When the sins of the fathers come knocking on the door

When the sins of the fathers come knocking on the door
09 Sep 2016

The Competition Commission (“Commission”) has reached a settlement agreement with ArcelorMittal South Africa Limited (“AMSA”) in terms of which all pending investigations and prosecutions against AMSA will be finalised. This settlement agreement awaits approval by the Competition Tribunal.

INTRODUCTION

In terms of the settlement agreement, AMSA agreed to pay an administrative penalty of R1.5 billion together with certain other agreed undertakings for a period of 5 years and specifically in relation to a limitation of its earnings before interest and tax (“EBIT”) margin to 10% for flat steel products sold in South Africa. In addition, AMSA has committed to a R4.65 billion capital expenditure over the next 5 years in terms of which AMSA will aim to retain the overall investment level required to contribute to the retention and creation of jobs within the steel industry.

Of the 6 matters that have been pending before the Commission, AMSA has admitted guilt in respect of two matters that being the long steel matter, relating to allegations of price fixing, allocating customers and sharing commercially sensitive information; and the scrap metal matter relating to allegations of price fixing by the company as a buyer of scrap.

THE COMMISSIONS INVESTIGATION

The Commission, over an almost decade long period, investigated various alleged contraventions of the Competition Act, 1998 (as amended) against AMSA. These investigations, some of which were concluded and referred to the Competition Tribunal for prosecution, related to the long steel cartel in terms of which collusion took place for the fixing of prices and discounts, allocating customers and the sharing of commercially sensitive information through the South African Iron and Steel Institute and the South African Reinforced Concrete Engineers Association by various parties. The Commission also investigated and referred to the Competition Tribunal for adjudication the cartel of scrap metal in terms of which the Commission alleged that various firms collectively negotiated and agreed a standard formula, which was used to determine the purchase price of scrap metal. In addition to these matters, AMSA was under investigation for price discrimination as well as a complaint alleging AMSA charged excessive prices for its flat steel products. The settlement agreement brings to an end an all investigations and attempted prosecutions by the Commission.

The long steel cartel investigation and referral for prosecutions against AMSA covers a period prior to AMSA taking over a controlling stake of more than 50% in Iscor Limited (“Iscor“). AMSA admitted that it (while still being Iscor) engaged in the long steel cartel and was a participant in the long steel cartel.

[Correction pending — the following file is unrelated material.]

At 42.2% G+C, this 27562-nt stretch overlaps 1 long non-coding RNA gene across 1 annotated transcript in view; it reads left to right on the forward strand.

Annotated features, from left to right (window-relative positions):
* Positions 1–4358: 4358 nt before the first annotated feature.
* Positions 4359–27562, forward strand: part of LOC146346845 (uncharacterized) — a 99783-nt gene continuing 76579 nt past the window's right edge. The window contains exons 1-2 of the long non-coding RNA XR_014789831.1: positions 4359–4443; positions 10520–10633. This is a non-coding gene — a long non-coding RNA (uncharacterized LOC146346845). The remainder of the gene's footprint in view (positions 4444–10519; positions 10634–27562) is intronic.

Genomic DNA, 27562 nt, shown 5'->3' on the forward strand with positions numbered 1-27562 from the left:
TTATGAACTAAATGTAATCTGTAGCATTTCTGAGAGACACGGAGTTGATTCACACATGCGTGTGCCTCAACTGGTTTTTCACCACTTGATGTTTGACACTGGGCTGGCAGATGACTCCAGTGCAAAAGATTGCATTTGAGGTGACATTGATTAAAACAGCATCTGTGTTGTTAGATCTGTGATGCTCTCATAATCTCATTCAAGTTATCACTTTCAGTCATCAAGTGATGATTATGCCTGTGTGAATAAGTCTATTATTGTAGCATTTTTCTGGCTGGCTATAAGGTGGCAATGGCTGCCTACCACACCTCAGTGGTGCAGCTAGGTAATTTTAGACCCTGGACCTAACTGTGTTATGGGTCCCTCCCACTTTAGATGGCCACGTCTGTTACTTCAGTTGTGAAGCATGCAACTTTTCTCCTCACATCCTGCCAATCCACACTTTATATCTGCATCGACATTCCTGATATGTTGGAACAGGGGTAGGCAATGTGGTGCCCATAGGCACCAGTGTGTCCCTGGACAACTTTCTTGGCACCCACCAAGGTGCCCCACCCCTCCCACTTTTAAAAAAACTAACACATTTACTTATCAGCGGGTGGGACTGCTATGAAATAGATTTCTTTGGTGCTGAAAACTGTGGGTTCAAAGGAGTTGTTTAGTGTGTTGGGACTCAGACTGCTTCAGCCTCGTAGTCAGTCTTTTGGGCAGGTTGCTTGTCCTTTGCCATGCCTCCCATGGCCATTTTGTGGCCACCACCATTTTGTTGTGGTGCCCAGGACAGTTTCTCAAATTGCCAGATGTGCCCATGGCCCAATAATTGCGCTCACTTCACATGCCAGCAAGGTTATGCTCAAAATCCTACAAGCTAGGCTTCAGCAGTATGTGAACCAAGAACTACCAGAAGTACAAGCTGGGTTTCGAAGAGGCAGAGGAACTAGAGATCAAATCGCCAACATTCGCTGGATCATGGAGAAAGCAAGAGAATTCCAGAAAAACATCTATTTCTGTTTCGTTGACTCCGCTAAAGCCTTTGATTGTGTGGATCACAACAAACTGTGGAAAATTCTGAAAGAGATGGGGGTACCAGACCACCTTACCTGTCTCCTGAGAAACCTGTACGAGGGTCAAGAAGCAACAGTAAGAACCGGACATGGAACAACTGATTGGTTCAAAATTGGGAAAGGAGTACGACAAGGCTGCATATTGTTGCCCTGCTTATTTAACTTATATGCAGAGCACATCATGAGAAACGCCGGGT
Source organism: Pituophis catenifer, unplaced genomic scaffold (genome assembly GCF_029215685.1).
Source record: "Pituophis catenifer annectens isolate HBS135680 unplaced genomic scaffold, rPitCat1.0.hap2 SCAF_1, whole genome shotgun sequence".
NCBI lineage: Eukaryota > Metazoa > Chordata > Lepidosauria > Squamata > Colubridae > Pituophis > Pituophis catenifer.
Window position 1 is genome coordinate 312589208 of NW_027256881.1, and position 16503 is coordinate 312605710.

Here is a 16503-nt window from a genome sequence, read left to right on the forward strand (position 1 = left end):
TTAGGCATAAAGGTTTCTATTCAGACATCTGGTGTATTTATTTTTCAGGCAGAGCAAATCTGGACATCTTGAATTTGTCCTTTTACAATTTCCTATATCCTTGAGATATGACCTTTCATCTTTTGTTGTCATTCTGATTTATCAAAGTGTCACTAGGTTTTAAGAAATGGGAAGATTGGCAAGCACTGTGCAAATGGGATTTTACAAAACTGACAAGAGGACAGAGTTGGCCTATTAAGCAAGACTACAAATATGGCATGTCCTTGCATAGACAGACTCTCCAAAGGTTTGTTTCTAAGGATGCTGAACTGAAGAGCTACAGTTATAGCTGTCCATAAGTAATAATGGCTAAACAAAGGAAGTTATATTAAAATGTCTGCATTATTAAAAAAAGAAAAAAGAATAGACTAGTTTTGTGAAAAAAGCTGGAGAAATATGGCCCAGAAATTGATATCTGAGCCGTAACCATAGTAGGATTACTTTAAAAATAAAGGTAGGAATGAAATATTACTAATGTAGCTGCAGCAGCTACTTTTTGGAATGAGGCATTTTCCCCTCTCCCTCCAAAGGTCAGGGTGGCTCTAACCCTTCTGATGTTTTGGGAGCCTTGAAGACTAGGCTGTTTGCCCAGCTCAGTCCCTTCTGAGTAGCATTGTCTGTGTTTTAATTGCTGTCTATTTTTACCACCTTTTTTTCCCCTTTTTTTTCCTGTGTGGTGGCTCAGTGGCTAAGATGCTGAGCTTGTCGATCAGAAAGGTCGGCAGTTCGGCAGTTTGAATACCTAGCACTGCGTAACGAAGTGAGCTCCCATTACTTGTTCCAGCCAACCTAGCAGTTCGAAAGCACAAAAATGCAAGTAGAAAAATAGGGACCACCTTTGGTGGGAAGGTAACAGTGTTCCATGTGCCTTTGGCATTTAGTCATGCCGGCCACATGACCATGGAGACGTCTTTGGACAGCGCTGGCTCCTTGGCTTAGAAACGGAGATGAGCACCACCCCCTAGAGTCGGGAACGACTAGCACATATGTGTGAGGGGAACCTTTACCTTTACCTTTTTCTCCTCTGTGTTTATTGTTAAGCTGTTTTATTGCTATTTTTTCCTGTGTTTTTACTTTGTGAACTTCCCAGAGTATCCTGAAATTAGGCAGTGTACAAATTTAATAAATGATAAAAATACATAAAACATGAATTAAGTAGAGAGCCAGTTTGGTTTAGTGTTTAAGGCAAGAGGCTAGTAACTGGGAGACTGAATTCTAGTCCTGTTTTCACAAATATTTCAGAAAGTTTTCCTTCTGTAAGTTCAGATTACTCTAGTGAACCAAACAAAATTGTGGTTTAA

AMSA will also have to report to the Commission on regular intervals as to their adherence to the EBIT margin cap, pay in annual instalments of not less than R300 million the administrative penalty (which will attract interest at the prevailing interest rate on debts owing to the State prescribed by the Minister of Finance in terms of the Public Finance Management Act, No 1 of 1999, as amended). Also, AMSA will have to report to the Commission on its capital expenditure plan in order to inform the Commission of progress or any changes to the capital expenditure program at least every 6 months. The competition watchdog will indeed look over AMSA’s shoulder every 6 months.

The settlement agreement reached between the Commission and AMSA can be applauded as it presents a balanced outcome in the interest of the overall South African economy by not only providing for an administrative penalty to deter anti‑competitive behaviour but also in providing for future investment in the steel industry, which will contribute to economic growth desperately needed in South Africa. The settlement agreement also concludes numerous prosecutions which would have tied up the competition authorities as well as AMSA in lengthy litigation which would have come at a significant cost. Clearly, companies found to have engaged in cartel conduct cannot escape prosecution once found out by the competition authorities and the cost of defending a prosecution before the Competition Tribunal can take its toll.

CONCLUSION

This settlement highlights the importance of understanding, when considering investing in any company, what competition law risks a company (in the current instance, Iscor when AMSA invested), was willing to take and what possible behaviour existed that could create a risk for new owners or investors going forward. A risk that will remain and for which reprimand and retribution will not be escaped.

(This article is provided for informational purposes only and not for the purpose of providing legal advice. For more information on the topic, please contact the author/s or the relevant provider.)
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